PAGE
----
California taxpayers are reminded of the guy who fell off the roof of a high-rise building. As he passed each floor office workers would call out “How’s it going?” and to each he would politely respond “So far so good.”
For taxpayers each day that goes by without having to confront a tax increase is like passing another floor without a bad outcome.
In the movies the falling man might be saved by a conveniently placed awning that would slow his fall and allow him to survive unscathed. In the real world the only barrier between average Californians and the perpetuation of a crushing tax burden are Republican legislators who have heroically withstood the complaints and threats of the tax-and-spend lobby (and their enablers in the media) and refused to provide the votes to place Gov. Brown’s taxes on the ballot. Although Brown has cajoled and screamed — one lawmaker reports that he was yelled at for an hour at a recent meeting by Brown and company — in an effort to get Republicans to agree to place his massive tax increase on a June special election ballot these lawmakers have held firm.
Those who want to continue to ride the spending gravy train are trying to portray those who oppose placing five years of high taxes on the ballot as democracy despising heartless primitives who care nothing about the most vulnerable in our society. They prefer to ignore that their regressive tax program falls disproportionally on those of modest means.
Latest polls show that public support for the governor’s proposed taxes is waning so why would opponents of higher taxes hesitate to put the matter to a vote? For an answer one only has to look back to the special election of May 2009 which featured this same tax package — an extension of temporary taxes that had just been imposed by the Legislature. The well-heeled special interest backers of the taxes that included some of the largest government employee unions spent over twenty million dollars on deceptive advertising to try to convince voters to approve tax increases. Television ads and direct mail asking for a yes vote on what was the largest tax increase in the history of all 50 states never once mentioned the word “taxes.” Although tax promoters outspent the opponents of new taxes by ten-to-one voters saw through the charade and said no.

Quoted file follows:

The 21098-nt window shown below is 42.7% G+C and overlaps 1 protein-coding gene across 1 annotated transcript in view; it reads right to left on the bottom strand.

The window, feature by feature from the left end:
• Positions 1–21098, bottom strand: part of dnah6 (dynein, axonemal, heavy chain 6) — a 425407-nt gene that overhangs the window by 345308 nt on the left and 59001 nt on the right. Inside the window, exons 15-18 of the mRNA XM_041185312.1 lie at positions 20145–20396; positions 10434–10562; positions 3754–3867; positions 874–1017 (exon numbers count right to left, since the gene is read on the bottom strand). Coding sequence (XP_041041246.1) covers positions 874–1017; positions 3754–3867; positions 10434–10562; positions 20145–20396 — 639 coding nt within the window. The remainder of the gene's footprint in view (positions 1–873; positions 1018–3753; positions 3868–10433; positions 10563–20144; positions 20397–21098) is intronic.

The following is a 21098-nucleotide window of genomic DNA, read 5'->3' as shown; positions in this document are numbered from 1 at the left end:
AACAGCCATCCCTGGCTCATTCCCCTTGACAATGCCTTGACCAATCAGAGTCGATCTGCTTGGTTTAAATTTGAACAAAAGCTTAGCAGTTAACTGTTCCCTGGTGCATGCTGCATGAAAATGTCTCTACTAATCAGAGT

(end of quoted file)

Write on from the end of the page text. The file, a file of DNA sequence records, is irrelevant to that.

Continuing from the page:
Still this was at the beginning a temporary two year tax increase and the government employee unions who represent the highest paid public workers in all 50 states did not feel the same level of desperation as they do now that the taxes are about to expire. Some observers believe the unions are prepared to spend $60 million to guarantee passage of Brown’s tax program.
If the taxes go to the ballot we can expect to be deluged with expensive television ads showing teachers and firefighters receiving pink slips as school gates clang shut and calls to 911 go unanswered. They will portray the issue to be about the poor elderly and disabled — the recipients of government services — when the tax increases are actually to satisfy the government employee union providers of these services. This is why taxpayers see no need to go through the expense of a special election. They do not want to risk that voters will be bamboozled by tens of millions of dollars of misleading advertising when they already spoke clearly on this issue just two years ago.
So it is “So far so good” for taxpayers and if none of the currently courageous Republicans turns Benedict Arnold we may still look forward to a soft landing of a return to lower tax rates. Although even then Californians will continue to be some of the most heavily taxed citizens in the nation.
Jon Coupal is president of the Howard Jarvis Taxpayers Association — California’s largest grass-roots taxpayer organization dedicated to the protection of Proposition 13 and the advancement of taxpayers’ rights.